Martha Stewart Living Television
Using our puppet templates (or you can create your own) cut out dog, frog, shark, rabbit, fish, or bird shapes, and trace the designs onto construction paper. If using decorative paper, trace designs onto decorative paper, and glue to construction paper for backing.
Draw shapes for eyes, ears, noses, or beaks. Cut out the paper shapes.
To assemble the puppets, punch a hole at each point where the limbs attach (indicated on our templates by the large black dots), using a standard hole punch. Attach the limbs to the puppets with paper fasteners so that they can move freely.
Punch a hole where the strings will be attached (indicated on our templates by the small black dots), using a mini hole punch or a pin. Cut a 36-inch length of thread to correspond with each hole, and pull each piece of thread through its corresponding hole. Tie a knot at the threads' ends to secure, and position the knots so that they catch on the backsides of the limbs.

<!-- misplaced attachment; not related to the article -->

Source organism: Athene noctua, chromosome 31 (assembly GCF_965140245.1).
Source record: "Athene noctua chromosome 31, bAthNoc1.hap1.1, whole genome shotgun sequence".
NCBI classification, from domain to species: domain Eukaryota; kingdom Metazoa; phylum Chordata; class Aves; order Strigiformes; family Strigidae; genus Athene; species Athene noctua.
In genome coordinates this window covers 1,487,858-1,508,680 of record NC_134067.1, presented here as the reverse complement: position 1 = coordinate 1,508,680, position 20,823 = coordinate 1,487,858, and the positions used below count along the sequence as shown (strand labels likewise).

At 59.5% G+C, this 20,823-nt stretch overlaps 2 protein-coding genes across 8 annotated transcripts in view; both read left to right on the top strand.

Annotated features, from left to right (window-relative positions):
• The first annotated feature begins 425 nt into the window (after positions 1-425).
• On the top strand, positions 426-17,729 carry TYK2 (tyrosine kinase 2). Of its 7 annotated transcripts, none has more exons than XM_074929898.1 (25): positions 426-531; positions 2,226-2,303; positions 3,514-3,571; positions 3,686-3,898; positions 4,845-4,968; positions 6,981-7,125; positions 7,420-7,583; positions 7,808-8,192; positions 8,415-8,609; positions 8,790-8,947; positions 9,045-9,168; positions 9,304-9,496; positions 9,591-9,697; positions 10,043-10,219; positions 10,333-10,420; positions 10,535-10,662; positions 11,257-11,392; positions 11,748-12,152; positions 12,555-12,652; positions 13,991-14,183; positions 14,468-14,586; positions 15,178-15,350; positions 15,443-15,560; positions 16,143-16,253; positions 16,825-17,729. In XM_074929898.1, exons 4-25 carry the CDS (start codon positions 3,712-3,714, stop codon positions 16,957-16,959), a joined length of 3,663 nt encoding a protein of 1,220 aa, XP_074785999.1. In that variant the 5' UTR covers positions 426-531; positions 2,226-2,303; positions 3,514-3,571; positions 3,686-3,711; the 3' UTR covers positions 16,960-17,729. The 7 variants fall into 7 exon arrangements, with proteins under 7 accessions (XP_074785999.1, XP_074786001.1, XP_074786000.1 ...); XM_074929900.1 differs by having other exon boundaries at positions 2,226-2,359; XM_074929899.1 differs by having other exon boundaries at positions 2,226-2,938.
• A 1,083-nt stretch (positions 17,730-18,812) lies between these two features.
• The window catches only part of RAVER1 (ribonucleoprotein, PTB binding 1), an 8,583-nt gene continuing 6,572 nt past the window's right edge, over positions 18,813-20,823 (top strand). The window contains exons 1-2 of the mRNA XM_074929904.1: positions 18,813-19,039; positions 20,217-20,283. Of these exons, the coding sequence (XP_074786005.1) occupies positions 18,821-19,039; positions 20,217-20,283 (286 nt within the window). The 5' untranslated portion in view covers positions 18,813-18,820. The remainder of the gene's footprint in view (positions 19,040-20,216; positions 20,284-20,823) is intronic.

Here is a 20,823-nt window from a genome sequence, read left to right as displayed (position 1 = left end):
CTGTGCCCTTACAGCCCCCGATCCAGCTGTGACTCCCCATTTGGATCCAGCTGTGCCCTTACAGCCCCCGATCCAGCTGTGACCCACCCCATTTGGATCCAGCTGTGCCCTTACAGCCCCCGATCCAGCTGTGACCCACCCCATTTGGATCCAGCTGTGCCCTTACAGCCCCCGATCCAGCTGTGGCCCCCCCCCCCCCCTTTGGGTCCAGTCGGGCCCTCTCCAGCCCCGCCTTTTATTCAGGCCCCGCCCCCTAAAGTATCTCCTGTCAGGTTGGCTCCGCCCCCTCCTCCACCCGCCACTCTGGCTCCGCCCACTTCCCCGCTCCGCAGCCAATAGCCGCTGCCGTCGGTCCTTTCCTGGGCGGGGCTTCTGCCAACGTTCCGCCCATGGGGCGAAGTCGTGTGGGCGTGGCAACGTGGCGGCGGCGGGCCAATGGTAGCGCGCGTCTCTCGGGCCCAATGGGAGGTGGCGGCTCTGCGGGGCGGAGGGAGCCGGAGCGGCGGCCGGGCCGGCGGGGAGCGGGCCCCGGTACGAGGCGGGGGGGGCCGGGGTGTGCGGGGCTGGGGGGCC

Cut one 18-inch dowel for each puppet. Using craft glue, such as Sobo, attach the dowels onto the back of the puppets so that they will hang down into the theatre.
Decorative paper (optional)
Mini hole punch or pin
1/8-inch-diameter wood dowels
During the 18th century, puppet shows featuring the traditional jumping jack, a hybrid of the marionette and paper doll, were a popular form of entertainment among French royalty and high society. Here, we explain how to create your own puppet characters.
Create your puppet show around a particular setting, such as the ocean or forest; children will enjoy thinking up stories, songs, and characters for performances. Of course, adults should supervise children when making this project.